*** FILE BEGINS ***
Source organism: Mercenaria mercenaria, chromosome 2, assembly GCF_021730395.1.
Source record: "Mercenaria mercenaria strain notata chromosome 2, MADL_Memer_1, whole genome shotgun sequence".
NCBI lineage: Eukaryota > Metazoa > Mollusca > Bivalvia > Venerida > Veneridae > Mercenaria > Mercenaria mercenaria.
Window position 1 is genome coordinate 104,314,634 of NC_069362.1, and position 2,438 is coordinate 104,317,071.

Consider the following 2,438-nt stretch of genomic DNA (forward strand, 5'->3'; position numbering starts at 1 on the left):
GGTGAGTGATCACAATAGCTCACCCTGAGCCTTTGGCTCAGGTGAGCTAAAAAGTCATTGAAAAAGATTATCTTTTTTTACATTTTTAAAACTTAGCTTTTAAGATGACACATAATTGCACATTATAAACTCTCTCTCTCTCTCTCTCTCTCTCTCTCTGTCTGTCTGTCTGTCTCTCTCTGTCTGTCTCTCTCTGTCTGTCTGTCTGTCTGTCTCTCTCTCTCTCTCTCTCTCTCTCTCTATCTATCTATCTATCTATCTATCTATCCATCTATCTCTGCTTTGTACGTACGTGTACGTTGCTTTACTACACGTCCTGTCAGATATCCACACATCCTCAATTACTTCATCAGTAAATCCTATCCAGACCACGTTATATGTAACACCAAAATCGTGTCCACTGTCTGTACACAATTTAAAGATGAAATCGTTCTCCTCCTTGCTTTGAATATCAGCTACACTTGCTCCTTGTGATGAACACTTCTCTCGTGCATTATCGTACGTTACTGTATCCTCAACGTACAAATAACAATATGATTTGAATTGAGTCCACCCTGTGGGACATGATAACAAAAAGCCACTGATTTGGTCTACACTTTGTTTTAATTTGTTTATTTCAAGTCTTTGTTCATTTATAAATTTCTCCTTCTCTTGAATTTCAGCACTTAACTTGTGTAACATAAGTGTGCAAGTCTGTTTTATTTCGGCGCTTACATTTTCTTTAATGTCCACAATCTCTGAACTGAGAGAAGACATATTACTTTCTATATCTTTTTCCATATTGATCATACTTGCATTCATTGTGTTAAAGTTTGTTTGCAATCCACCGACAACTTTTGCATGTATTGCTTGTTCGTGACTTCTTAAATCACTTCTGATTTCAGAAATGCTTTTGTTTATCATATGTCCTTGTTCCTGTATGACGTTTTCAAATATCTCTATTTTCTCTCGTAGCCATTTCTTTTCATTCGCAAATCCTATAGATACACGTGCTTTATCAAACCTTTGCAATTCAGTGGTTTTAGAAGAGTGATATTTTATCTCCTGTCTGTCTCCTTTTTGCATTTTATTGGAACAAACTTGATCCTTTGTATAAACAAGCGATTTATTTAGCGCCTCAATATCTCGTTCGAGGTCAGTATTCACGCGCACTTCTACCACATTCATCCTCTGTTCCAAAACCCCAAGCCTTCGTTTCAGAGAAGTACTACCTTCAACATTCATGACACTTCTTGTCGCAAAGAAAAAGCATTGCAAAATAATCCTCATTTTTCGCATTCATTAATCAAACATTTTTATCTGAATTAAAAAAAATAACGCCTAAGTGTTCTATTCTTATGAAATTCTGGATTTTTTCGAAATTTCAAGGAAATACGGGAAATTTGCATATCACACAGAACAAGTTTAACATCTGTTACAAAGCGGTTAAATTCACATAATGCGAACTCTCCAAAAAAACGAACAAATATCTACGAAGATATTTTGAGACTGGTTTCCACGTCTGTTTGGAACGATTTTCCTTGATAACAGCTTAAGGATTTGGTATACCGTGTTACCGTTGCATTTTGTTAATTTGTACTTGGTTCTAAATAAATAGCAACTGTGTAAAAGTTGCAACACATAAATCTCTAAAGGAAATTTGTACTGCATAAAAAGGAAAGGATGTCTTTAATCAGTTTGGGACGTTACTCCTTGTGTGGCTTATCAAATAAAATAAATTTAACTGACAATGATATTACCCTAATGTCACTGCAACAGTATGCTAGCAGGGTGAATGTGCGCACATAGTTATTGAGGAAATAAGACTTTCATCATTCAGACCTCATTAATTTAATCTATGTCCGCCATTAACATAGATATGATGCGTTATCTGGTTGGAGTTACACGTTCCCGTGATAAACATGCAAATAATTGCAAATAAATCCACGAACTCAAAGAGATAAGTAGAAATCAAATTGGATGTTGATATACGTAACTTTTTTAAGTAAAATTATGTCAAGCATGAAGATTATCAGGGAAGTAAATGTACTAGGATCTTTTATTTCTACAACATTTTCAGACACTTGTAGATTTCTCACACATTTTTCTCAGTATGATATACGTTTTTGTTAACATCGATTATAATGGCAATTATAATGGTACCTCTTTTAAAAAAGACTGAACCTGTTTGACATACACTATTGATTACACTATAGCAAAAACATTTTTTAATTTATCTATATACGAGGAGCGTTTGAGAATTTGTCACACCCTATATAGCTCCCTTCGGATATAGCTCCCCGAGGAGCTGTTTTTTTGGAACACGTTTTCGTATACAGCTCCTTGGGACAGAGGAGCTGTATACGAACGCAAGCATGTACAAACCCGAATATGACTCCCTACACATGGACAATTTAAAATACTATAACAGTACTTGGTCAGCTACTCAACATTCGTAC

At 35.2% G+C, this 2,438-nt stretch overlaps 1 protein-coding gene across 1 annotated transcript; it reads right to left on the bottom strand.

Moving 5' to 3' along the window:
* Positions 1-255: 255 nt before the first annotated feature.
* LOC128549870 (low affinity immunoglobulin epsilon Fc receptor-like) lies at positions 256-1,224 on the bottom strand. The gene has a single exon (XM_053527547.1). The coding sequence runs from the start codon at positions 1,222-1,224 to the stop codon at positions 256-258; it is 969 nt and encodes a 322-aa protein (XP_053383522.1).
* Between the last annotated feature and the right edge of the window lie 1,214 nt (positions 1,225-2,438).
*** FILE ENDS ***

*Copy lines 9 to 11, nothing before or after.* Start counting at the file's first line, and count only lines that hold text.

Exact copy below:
* Positions 1-255: 255 nt before the first annotated feature.
* LOC128549870 (low affinity immunoglobulin epsilon Fc receptor-like) lies at positions 256-1,224 on the bottom strand. The gene has a single exon (XM_053527547.1). The coding sequence runs from the start codon at positions 1,222-1,224 to the stop codon at positions 256-258; it is 969 nt and encodes a 322-aa protein (XP_053383522.1).
* Between the last annotated feature and the right edge of the window lie 1,214 nt (positions 1,225-2,438).